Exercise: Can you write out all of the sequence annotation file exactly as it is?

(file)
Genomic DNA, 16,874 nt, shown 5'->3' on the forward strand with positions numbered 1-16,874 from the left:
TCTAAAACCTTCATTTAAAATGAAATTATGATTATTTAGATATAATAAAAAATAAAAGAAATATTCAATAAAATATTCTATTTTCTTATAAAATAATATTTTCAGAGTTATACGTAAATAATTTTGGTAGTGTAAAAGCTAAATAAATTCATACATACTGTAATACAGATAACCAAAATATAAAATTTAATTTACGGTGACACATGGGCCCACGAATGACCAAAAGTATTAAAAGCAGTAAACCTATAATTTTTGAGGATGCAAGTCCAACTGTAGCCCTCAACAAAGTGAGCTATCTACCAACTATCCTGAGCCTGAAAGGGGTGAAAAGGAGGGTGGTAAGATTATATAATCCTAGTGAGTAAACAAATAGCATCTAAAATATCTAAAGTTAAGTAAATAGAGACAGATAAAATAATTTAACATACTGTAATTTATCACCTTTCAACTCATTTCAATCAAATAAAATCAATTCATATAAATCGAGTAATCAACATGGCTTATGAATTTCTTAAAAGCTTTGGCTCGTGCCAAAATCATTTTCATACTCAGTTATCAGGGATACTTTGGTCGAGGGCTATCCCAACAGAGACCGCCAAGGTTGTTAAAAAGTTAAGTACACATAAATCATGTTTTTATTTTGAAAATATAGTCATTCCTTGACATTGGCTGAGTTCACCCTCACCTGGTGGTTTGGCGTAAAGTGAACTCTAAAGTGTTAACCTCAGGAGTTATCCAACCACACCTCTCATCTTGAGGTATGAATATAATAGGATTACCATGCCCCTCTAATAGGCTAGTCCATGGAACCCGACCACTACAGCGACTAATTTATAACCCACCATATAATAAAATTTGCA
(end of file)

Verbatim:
Genomic DNA, 16,874 nt, shown 5'->3' on the forward strand with positions numbered 1-16,874 from the left:
TCTAAAACCTTCATTTAAAATGAAATTATGATTATTTAGATATAATAAAAAATAAAAGAAATATTCAATAAAATATTCTATTTTCTTATAAAATAATATTTTCAGAGTTATACGTAAATAATTTTGGTAGTGTAAAAGCTAAATAAATTCATACATACTGTAATACAGATAACCAAAATATAAAATTTAATTTACGGTGACACATGGGCCCACGAATGACCAAAAGTATTAAAAGCAGTAAACCTATAATTTTTGAGGATGCAAGTCCAACTGTAGCCCTCAACAAAGTGAGCTATCTACCAACTATCCTGAGCCTGAAAGGGGTGAAAAGGAGGGTGGTAAGATTATATAATCCTAGTGAGTAAACAAATAGCATCTAAAATATCTAAAGTTAAGTAAATAGAGACAGATAAAATAATTTAACATACTGTAATTTATCACCTTTCAACTCATTTCAATCAAATAAAATCAATTCATATAAATCGAGTAATCAACATGGCTTATGAATTTCTTAAAAGCTTTGGCTCGTGCCAAAATCATTTTCATACTCAGTTATCAGGGATACTTTGGTCGAGGGCTATCCCAACAGAGACCGCCAAGGTTGTTAAAAAGTTAAGTACACATAAATCATGTTTTTATTTTGAAAATATAGTCATTCCTTGACATTGGCTGAGTTCACCCTCACCTGGTGGTTTGGCGTAAAGTGAACTCTAAAGTGTTAACCTCAGGAGTTATCCAACCACACCTCTCATCTTGAGGTATGAATATAATAGGATTACCATGCCCCTCTAATAGGCTAGTCCATGGAACCCGACCACTACAGCGACTAATTTATAACCCACCATATAATAAAATTTGCA